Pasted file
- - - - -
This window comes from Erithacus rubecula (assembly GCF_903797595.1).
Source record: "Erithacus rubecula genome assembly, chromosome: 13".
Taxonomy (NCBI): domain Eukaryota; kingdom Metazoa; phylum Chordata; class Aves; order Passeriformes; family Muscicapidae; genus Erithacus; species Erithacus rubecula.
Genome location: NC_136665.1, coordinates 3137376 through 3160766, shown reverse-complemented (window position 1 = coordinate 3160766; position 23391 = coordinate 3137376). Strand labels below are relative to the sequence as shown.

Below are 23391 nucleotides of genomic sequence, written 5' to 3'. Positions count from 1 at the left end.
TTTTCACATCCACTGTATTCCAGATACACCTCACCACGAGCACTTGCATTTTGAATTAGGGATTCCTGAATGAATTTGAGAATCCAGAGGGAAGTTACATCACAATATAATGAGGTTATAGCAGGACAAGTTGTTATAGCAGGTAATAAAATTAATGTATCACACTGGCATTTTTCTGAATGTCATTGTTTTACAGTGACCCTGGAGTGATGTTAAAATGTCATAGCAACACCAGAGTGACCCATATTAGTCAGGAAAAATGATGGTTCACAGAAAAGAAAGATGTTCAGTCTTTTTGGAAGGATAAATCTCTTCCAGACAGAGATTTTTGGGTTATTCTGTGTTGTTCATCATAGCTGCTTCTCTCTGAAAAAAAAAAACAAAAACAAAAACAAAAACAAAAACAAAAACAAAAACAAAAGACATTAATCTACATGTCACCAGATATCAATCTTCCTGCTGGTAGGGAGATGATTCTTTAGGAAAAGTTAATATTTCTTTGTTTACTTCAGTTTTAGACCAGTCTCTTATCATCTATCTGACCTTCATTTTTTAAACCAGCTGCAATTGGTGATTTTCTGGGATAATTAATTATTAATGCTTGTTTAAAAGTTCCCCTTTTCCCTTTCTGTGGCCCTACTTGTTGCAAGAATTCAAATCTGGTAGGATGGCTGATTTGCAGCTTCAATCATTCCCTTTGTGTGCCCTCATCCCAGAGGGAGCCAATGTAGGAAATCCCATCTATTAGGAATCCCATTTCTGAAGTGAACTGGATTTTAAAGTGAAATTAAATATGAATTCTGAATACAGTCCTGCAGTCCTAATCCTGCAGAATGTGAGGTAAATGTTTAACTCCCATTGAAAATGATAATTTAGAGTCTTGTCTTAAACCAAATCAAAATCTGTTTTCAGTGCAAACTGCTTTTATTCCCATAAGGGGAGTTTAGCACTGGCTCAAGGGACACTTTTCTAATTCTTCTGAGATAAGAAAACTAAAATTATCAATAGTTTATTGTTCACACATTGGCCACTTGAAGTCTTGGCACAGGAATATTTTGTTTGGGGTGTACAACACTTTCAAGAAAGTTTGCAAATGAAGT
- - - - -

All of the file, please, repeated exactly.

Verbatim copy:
This window comes from Erithacus rubecula (assembly GCF_903797595.1).
Source record: "Erithacus rubecula genome assembly, chromosome: 13".
Taxonomy (NCBI): domain Eukaryota; kingdom Metazoa; phylum Chordata; class Aves; order Passeriformes; family Muscicapidae; genus Erithacus; species Erithacus rubecula.
Genome location: NC_136665.1, coordinates 3137376 through 3160766, shown reverse-complemented (window position 1 = coordinate 3160766; position 23391 = coordinate 3137376). Strand labels below are relative to the sequence as shown.

Below are 23391 nucleotides of genomic sequence, written 5' to 3'. Positions count from 1 at the left end.
TTTTCACATCCACTGTATTCCAGATACACCTCACCACGAGCACTTGCATTTTGAATTAGGGATTCCTGAATGAATTTGAGAATCCAGAGGGAAGTTACATCACAATATAATGAGGTTATAGCAGGACAAGTTGTTATAGCAGGTAATAAAATTAATGTATCACACTGGCATTTTTCTGAATGTCATTGTTTTACAGTGACCCTGGAGTGATGTTAAAATGTCATAGCAACACCAGAGTGACCCATATTAGTCAGGAAAAATGATGGTTCACAGAAAAGAAAGATGTTCAGTCTTTTTGGAAGGATAAATCTCTTCCAGACAGAGATTTTTGGGTTATTCTGTGTTGTTCATCATAGCTGCTTCTCTCTGAAAAAAAAAAACAAAAACAAAAACAAAAACAAAAACAAAAACAAAAACAAAAGACATTAATCTACATGTCACCAGATATCAATCTTCCTGCTGGTAGGGAGATGATTCTTTAGGAAAAGTTAATATTTCTTTGTTTACTTCAGTTTTAGACCAGTCTCTTATCATCTATCTGACCTTCATTTTTTAAACCAGCTGCAATTGGTGATTTTCTGGGATAATTAATTATTAATGCTTGTTTAAAAGTTCCCCTTTTCCCTTTCTGTGGCCCTACTTGTTGCAAGAATTCAAATCTGGTAGGATGGCTGATTTGCAGCTTCAATCATTCCCTTTGTGTGCCCTCATCCCAGAGGGAGCCAATGTAGGAAATCCCATCTATTAGGAATCCCATTTCTGAAGTGAACTGGATTTTAAAGTGAAATTAAATATGAATTCTGAATACAGTCCTGCAGTCCTAATCCTGCAGAATGTGAGGTAAATGTTTAACTCCCATTGAAAATGATAATTTAGAGTCTTGTCTTAAACCAAATCAAAATCTGTTTTCAGTGCAAACTGCTTTTATTCCCATAAGGGGAGTTTAGCACTGGCTCAAGGGACACTTTTCTAATTCTTCTGAGATAAGAAAACTAAAATTATCAATAGTTTATTGTTCACACATTGGCCACTTGAAGTCTTGGCACAGGAATATTTTGTTTGGGGTGTACAACACTTTCAAGAAAGTTTGCAAATGAAGT